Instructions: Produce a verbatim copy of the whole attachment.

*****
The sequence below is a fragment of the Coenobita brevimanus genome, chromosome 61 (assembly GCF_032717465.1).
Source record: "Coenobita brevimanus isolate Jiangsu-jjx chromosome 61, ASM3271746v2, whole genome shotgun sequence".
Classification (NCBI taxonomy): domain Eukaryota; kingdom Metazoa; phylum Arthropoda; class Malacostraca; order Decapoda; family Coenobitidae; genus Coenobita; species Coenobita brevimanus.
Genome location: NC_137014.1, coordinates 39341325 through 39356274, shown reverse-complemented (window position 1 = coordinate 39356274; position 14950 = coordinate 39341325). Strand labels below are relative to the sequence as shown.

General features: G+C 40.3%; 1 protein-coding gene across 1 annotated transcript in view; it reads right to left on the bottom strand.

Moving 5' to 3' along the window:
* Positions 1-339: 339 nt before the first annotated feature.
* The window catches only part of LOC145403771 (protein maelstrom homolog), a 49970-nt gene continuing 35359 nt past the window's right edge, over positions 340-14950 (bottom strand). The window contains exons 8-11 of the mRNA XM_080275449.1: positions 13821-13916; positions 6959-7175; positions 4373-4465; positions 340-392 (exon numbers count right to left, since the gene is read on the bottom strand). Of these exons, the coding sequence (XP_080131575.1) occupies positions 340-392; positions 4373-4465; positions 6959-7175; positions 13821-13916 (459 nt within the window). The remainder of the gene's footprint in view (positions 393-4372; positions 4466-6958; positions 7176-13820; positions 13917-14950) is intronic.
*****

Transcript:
The sequence below is a fragment of the Coenobita brevimanus genome, chromosome 61 (assembly GCF_032717465.1).
Source record: "Coenobita brevimanus isolate Jiangsu-jjx chromosome 61, ASM3271746v2, whole genome shotgun sequence".
Classification (NCBI taxonomy): domain Eukaryota; kingdom Metazoa; phylum Arthropoda; class Malacostraca; order Decapoda; family Coenobitidae; genus Coenobita; species Coenobita brevimanus.
Genome location: NC_137014.1, coordinates 39341325 through 39356274, shown reverse-complemented (window position 1 = coordinate 39356274; position 14950 = coordinate 39341325). Strand labels below are relative to the sequence as shown.

General features: G+C 40.3%; 1 protein-coding gene across 1 annotated transcript in view; it reads right to left on the bottom strand.

Moving 5' to 3' along the window:
* Positions 1-339: 339 nt before the first annotated feature.
* The window catches only part of LOC145403771 (protein maelstrom homolog), a 49970-nt gene continuing 35359 nt past the window's right edge, over positions 340-14950 (bottom strand). The window contains exons 8-11 of the mRNA XM_080275449.1: positions 13821-13916; positions 6959-7175; positions 4373-4465; positions 340-392 (exon numbers count right to left, since the gene is read on the bottom strand). Of these exons, the coding sequence (XP_080131575.1) occupies positions 340-392; positions 4373-4465; positions 6959-7175; positions 13821-13916 (459 nt within the window). The remainder of the gene's footprint in view (positions 393-4372; positions 4466-6958; positions 7176-13820; positions 13917-14950) is intronic.